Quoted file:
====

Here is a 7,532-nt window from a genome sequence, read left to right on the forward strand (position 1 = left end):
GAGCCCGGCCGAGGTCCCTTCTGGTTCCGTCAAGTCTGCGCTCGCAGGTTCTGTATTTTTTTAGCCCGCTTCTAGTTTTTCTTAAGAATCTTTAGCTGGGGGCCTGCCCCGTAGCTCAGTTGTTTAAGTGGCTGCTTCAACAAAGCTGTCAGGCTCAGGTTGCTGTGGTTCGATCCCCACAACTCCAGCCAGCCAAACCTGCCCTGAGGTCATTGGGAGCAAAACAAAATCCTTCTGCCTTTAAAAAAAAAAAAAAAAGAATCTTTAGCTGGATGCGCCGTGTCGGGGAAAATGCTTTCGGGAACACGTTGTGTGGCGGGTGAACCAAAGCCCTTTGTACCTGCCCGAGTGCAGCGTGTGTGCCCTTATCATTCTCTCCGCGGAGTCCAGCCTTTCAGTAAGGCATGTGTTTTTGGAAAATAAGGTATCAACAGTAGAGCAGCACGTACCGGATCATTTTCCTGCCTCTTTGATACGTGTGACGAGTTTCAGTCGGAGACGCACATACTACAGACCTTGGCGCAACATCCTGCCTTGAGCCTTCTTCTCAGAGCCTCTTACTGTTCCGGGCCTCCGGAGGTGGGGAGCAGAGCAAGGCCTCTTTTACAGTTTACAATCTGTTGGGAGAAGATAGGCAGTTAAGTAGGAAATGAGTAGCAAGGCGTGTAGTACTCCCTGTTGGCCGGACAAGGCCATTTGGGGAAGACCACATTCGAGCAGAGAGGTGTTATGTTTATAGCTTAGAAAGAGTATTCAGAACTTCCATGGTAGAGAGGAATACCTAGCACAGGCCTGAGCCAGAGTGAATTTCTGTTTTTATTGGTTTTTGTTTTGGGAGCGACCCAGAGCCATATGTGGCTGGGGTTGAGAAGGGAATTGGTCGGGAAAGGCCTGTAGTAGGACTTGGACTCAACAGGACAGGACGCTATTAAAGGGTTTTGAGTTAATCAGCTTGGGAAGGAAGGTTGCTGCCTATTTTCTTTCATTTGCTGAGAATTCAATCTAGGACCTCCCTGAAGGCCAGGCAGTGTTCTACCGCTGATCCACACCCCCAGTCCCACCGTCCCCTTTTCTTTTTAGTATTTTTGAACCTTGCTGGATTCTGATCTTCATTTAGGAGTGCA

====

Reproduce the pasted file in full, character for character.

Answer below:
Here is a 7,532-nt window from a genome sequence, read left to right on the forward strand (position 1 = left end):
GAGCCCGGCCGAGGTCCCTTCTGGTTCCGTCAAGTCTGCGCTCGCAGGTTCTGTATTTTTTTAGCCCGCTTCTAGTTTTTCTTAAGAATCTTTAGCTGGGGGCCTGCCCCGTAGCTCAGTTGTTTAAGTGGCTGCTTCAACAAAGCTGTCAGGCTCAGGTTGCTGTGGTTCGATCCCCACAACTCCAGCCAGCCAAACCTGCCCTGAGGTCATTGGGAGCAAAACAAAATCCTTCTGCCTTTAAAAAAAAAAAAAAAAGAATCTTTAGCTGGATGCGCCGTGTCGGGGAAAATGCTTTCGGGAACACGTTGTGTGGCGGGTGAACCAAAGCCCTTTGTACCTGCCCGAGTGCAGCGTGTGTGCCCTTATCATTCTCTCCGCGGAGTCCAGCCTTTCAGTAAGGCATGTGTTTTTGGAAAATAAGGTATCAACAGTAGAGCAGCACGTACCGGATCATTTTCCTGCCTCTTTGATACGTGTGACGAGTTTCAGTCGGAGACGCACATACTACAGACCTTGGCGCAACATCCTGCCTTGAGCCTTCTTCTCAGAGCCTCTTACTGTTCCGGGCCTCCGGAGGTGGGGAGCAGAGCAAGGCCTCTTTTACAGTTTACAATCTGTTGGGAGAAGATAGGCAGTTAAGTAGGAAATGAGTAGCAAGGCGTGTAGTACTCCCTGTTGGCCGGACAAGGCCATTTGGGGAAGACCACATTCGAGCAGAGAGGTGTTATGTTTATAGCTTAGAAAGAGTATTCAGAACTTCCATGGTAGAGAGGAATACCTAGCACAGGCCTGAGCCAGAGTGAATTTCTGTTTTTATTGGTTTTTGTTTTGGGAGCGACCCAGAGCCATATGTGGCTGGGGTTGAGAAGGGAATTGGTCGGGAAAGGCCTGTAGTAGGACTTGGACTCAACAGGACAGGACGCTATTAAAGGGTTTTGAGTTAATCAGCTTGGGAAGGAAGGTTGCTGCCTATTTTCTTTCATTTGCTGAGAATTCAATCTAGGACCTCCCTGAAGGCCAGGCAGTGTTCTACCGCTGATCCACACCCCCAGTCCCACCGTCCCCTTTTCTTTTTAGTATTTTTGAACCTTGCTGGATTCTGATCTTCATTTAGGAGTGCA